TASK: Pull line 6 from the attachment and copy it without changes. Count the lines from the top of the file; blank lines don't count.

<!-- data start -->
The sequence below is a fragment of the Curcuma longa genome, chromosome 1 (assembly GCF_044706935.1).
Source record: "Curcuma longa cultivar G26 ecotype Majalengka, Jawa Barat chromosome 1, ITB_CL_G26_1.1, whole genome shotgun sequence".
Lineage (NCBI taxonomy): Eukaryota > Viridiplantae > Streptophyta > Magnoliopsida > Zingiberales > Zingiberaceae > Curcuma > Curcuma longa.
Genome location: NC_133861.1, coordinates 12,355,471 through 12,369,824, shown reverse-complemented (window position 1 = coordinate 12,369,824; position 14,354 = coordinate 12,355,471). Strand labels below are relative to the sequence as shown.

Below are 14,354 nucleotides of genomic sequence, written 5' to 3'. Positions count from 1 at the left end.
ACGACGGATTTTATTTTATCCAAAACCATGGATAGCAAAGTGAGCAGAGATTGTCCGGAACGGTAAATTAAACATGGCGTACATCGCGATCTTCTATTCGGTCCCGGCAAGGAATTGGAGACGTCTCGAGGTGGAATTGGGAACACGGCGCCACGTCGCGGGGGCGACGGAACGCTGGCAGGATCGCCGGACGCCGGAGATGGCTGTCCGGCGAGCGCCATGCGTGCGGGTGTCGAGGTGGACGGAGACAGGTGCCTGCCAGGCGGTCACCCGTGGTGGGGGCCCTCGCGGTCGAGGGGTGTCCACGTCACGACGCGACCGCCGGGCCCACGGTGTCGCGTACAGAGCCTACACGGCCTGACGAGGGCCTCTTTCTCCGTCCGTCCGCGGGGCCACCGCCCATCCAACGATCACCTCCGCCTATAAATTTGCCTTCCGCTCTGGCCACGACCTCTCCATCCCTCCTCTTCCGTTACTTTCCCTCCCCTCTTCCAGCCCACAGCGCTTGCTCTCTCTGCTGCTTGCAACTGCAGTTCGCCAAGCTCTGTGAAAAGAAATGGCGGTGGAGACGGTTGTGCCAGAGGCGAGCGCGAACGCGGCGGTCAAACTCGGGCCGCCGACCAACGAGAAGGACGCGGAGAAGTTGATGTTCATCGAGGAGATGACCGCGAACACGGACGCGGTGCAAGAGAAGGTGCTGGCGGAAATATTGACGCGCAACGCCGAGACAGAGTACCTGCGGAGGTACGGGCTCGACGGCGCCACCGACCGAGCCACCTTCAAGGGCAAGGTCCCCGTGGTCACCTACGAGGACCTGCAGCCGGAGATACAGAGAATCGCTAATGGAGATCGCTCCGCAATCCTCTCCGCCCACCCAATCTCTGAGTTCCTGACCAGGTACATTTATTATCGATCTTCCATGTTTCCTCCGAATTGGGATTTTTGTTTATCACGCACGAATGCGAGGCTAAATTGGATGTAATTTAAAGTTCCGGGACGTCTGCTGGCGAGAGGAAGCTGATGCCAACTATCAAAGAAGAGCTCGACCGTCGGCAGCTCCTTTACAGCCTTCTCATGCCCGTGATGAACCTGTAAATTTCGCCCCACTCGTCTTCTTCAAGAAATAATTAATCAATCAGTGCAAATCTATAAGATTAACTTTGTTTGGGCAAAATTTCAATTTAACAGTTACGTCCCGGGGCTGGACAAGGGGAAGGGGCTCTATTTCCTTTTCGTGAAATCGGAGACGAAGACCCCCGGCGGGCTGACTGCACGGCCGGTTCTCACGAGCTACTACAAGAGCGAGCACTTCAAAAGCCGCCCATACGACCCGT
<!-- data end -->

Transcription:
ACGACGGATTTTATTTTATCCAAAACCATGGATAGCAAAGTGAGCAGAGATTGTCCGGAACGGTAAATTAAACATGGCGTACATCGCGATCTTCTATTCGGTCCCGGCAAGGAATTGGAGACGTCTCGAGGTGGAATTGGGAACACGGCGCCACGTCGCGGGGGCGACGGAACGCTGGCAGGATCGCCGGACGCCGGAGATGGCTGTCCGGCGAGCGCCATGCGTGCGGGTGTCGAGGTGGACGGAGACAGGTGCCTGCCAGGCGGTCACCCGTGGTGGGGGCCCTCGCGGTCGAGGGGTGTCCACGTCACGACGCGACCGCCGGGCCCACGGTGTCGCGTACAGAGCCTACACGGCCTGACGAGGGCCTCTTTCTCCGTCCGTCCGCGGGGCCACCGCCCATCCAACGATCACCTCCGCCTATAAATTTGCCTTCCGCTCTGGCCACGACCTCTCCATCCCTCCTCTTCCGTTACTTTCCCTCCCCTCTTCCAGCCCACAGCGCTTGCTCTCTCTGCTGCTTGCAACTGCAGTTCGCCAAGCTCTGTGAAAAGAAATGGCGGTGGAGACGGTTGTGCCAGAGGCGAGCGCGAACGCGGCGGTCAAACTCGGGCCGCCGACCAACGAGAAGGACGCGGAGAAGTTGATGTTCATCGAGGAGATGACCGCGAACACGGACGCGGTGCAAGAGAAGGTGCTGGCGGAAATATTGACGCGCAACGCCGAGACAGAGTACCTGCGGAGGTACGGGCTCGACGGCGCCACCGACCGAGCCACCTTCAAGGGCAAGGTCCCCGTGGTCACCTACGAGGACCTGCAGCCGGAGATACAGAGAATCGCTAATGGAGATCGCTCCGCAATCCTCTCCGCCCACCCAATCTCTGAGTTCCTGACCAGGTACATTTATTATCGATCTTCCATGTTTCCTCCGAATTGGGATTTTTGTTTATCACGCACGAATGCGAGGCTAAATTGGATGTAATTTAAAGTTCCGGGACGTCTGCTGGCGAGAGGAAGCTGATGCCAACTATCAAAGAAGAGCTCGACCGTCGGCAGCTCCTTTACAGCCTTCTCATGCCCGTGATGAACCTGTAAATTTCGCCCCACTCGTCTTCTTCAAGAAATAATTAATCAATCAGTGCAAATCTATAAGATTAACTTTGTTTGGGCAAAATTTCAATTTAACAGTTACGTCCCGGGGCTGGACAAGGGGAAGGGGCTCTATTTCCTTTTCGTGAAATCGGAGACGAAGACCCCCGGCGGGCTGACTGCACGGCCGGTTCTCACGAGCTACTACAAGAGCGAGCACTTCAAAAGCCGCCCATACGACCCGT